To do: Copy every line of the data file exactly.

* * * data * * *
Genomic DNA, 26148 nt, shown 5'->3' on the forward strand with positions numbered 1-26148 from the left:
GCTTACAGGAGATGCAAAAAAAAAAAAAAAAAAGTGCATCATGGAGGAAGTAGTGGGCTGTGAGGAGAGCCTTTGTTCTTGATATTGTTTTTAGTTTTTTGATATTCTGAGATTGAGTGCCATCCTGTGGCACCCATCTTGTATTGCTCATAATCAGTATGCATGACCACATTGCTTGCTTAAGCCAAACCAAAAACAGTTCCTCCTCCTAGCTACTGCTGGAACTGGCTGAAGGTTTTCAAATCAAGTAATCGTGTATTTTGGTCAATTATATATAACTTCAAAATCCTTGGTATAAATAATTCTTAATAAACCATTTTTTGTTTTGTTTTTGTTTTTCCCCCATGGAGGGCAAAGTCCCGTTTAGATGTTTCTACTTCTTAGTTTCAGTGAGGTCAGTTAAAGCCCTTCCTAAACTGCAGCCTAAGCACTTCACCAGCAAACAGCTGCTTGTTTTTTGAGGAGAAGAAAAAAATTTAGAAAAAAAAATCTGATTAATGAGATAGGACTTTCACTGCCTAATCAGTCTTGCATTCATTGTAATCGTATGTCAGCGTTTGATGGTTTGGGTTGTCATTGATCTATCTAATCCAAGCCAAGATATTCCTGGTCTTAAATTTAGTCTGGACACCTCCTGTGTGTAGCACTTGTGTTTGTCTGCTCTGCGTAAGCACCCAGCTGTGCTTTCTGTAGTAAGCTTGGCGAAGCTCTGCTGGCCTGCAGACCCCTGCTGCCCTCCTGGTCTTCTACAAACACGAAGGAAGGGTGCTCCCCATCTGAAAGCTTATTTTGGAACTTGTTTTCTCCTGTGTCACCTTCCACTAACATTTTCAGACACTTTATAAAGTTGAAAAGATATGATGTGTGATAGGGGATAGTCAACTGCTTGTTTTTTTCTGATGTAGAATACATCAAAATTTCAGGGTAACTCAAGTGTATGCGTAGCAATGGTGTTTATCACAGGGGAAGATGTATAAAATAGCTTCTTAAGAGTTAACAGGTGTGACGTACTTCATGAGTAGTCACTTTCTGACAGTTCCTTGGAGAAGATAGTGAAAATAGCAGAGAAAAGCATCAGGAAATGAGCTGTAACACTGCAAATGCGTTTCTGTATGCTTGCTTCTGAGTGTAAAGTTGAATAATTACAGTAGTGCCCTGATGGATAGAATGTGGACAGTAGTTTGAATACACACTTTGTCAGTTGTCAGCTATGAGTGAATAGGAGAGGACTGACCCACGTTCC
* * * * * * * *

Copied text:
Genomic DNA, 26148 nt, shown 5'->3' on the forward strand with positions numbered 1-26148 from the left:
GCTTACAGGAGATGCAAAAAAAAAAAAAAAAAAGTGCATCATGGAGGAAGTAGTGGGCTGTGAGGAGAGCCTTTGTTCTTGATATTGTTTTTAGTTTTTTGATATTCTGAGATTGAGTGCCATCCTGTGGCACCCATCTTGTATTGCTCATAATCAGTATGCATGACCACATTGCTTGCTTAAGCCAAACCAAAAACAGTTCCTCCTCCTAGCTACTGCTGGAACTGGCTGAAGGTTTTCAAATCAAGTAATCGTGTATTTTGGTCAATTATATATAACTTCAAAATCCTTGGTATAAATAATTCTTAATAAACCATTTTTTGTTTTGTTTTTGTTTTTCCCCCATGGAGGGCAAAGTCCCGTTTAGATGTTTCTACTTCTTAGTTTCAGTGAGGTCAGTTAAAGCCCTTCCTAAACTGCAGCCTAAGCACTTCACCAGCAAACAGCTGCTTGTTTTTTGAGGAGAAGAAAAAAATTTAGAAAAAAAAATCTGATTAATGAGATAGGACTTTCACTGCCTAATCAGTCTTGCATTCATTGTAATCGTATGTCAGCGTTTGATGGTTTGGGTTGTCATTGATCTATCTAATCCAAGCCAAGATATTCCTGGTCTTAAATTTAGTCTGGACACCTCCTGTGTGTAGCACTTGTGTTTGTCTGCTCTGCGTAAGCACCCAGCTGTGCTTTCTGTAGTAAGCTTGGCGAAGCTCTGCTGGCCTGCAGACCCCTGCTGCCCTCCTGGTCTTCTACAAACACGAAGGAAGGGTGCTCCCCATCTGAAAGCTTATTTTGGAACTTGTTTTCTCCTGTGTCACCTTCCACTAACATTTTCAGACACTTTATAAAGTTGAAAAGATATGATGTGTGATAGGGGATAGTCAACTGCTTGTTTTTTTCTGATGTAGAATACATCAAAATTTCAGGGTAACTCAAGTGTATGCGTAGCAATGGTGTTTATCACAGGGGAAGATGTATAAAATAGCTTCTTAAGAGTTAACAGGTGTGACGTACTTCATGAGTAGTCACTTTCTGACAGTTCCTTGGAGAAGATAGTGAAAATAGCAGAGAAAAGCATCAGGAAATGAGCTGTAACACTGCAAATGCGTTTCTGTATGCTTGCTTCTGAGTGTAAAGTTGAATAATTACAGTAGTGCCCTGATGGATAGAATGTGGACAGTAGTTTGAATACACACTTTGTCAGTTGTCAGCTATGAGTGAATAGGAGAGGACTGACCCACGTTCC